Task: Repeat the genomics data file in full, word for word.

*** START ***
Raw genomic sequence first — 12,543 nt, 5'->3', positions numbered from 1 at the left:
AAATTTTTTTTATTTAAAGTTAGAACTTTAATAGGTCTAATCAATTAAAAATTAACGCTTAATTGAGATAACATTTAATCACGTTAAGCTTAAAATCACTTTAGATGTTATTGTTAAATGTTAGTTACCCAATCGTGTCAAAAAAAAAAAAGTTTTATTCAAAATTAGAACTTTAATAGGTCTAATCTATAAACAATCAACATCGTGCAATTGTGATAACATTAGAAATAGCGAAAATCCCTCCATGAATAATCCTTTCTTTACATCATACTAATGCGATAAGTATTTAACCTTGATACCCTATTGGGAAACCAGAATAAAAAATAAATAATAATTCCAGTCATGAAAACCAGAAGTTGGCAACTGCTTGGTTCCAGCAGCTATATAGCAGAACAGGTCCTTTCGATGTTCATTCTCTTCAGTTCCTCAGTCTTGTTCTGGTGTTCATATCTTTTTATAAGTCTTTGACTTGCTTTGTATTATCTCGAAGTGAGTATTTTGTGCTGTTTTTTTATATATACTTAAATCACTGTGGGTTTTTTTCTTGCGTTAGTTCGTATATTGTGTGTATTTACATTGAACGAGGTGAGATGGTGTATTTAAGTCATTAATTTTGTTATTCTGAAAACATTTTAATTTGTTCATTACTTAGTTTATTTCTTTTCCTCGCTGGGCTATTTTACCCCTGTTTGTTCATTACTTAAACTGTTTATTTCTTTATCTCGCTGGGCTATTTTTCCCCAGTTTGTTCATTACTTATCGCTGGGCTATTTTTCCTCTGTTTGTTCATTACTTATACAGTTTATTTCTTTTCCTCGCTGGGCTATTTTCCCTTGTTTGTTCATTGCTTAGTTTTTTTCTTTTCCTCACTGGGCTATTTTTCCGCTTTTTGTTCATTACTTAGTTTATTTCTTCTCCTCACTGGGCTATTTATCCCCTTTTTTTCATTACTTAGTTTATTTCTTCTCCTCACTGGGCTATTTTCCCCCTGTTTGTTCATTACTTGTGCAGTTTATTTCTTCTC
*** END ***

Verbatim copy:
Raw genomic sequence first — 12,543 nt, 5'->3', positions numbered from 1 at the left:
AAATTTTTTTTATTTAAAGTTAGAACTTTAATAGGTCTAATCAATTAAAAATTAACGCTTAATTGAGATAACATTTAATCACGTTAAGCTTAAAATCACTTTAGATGTTATTGTTAAATGTTAGTTACCCAATCGTGTCAAAAAAAAAAAAGTTTTATTCAAAATTAGAACTTTAATAGGTCTAATCTATAAACAATCAACATCGTGCAATTGTGATAACATTAGAAATAGCGAAAATCCCTCCATGAATAATCCTTTCTTTACATCATACTAATGCGATAAGTATTTAACCTTGATACCCTATTGGGAAACCAGAATAAAAAATAAATAATAATTCCAGTCATGAAAACCAGAAGTTGGCAACTGCTTGGTTCCAGCAGCTATATAGCAGAACAGGTCCTTTCGATGTTCATTCTCTTCAGTTCCTCAGTCTTGTTCTGGTGTTCATATCTTTTTATAAGTCTTTGACTTGCTTTGTATTATCTCGAAGTGAGTATTTTGTGCTGTTTTTTTATATATACTTAAATCACTGTGGGTTTTTTTCTTGCGTTAGTTCGTATATTGTGTGTATTTACATTGAACGAGGTGAGATGGTGTATTTAAGTCATTAATTTTGTTATTCTGAAAACATTTTAATTTGTTCATTACTTAGTTTATTTCTTTTCCTCGCTGGGCTATTTTACCCCTGTTTGTTCATTACTTAAACTGTTTATTTCTTTATCTCGCTGGGCTATTTTTCCCCAGTTTGTTCATTACTTATCGCTGGGCTATTTTTCCTCTGTTTGTTCATTACTTATACAGTTTATTTCTTTTCCTCGCTGGGCTATTTTCCCTTGTTTGTTCATTGCTTAGTTTTTTTCTTTTCCTCACTGGGCTATTTTTCCGCTTTTTGTTCATTACTTAGTTTATTTCTTCTCCTCACTGGGCTATTTATCCCCTTTTTTTCATTACTTAGTTTATTTCTTCTCCTCACTGGGCTATTTTCCCCCTGTTTGTTCATTACTTGTGCAGTTTATTTCTTCTC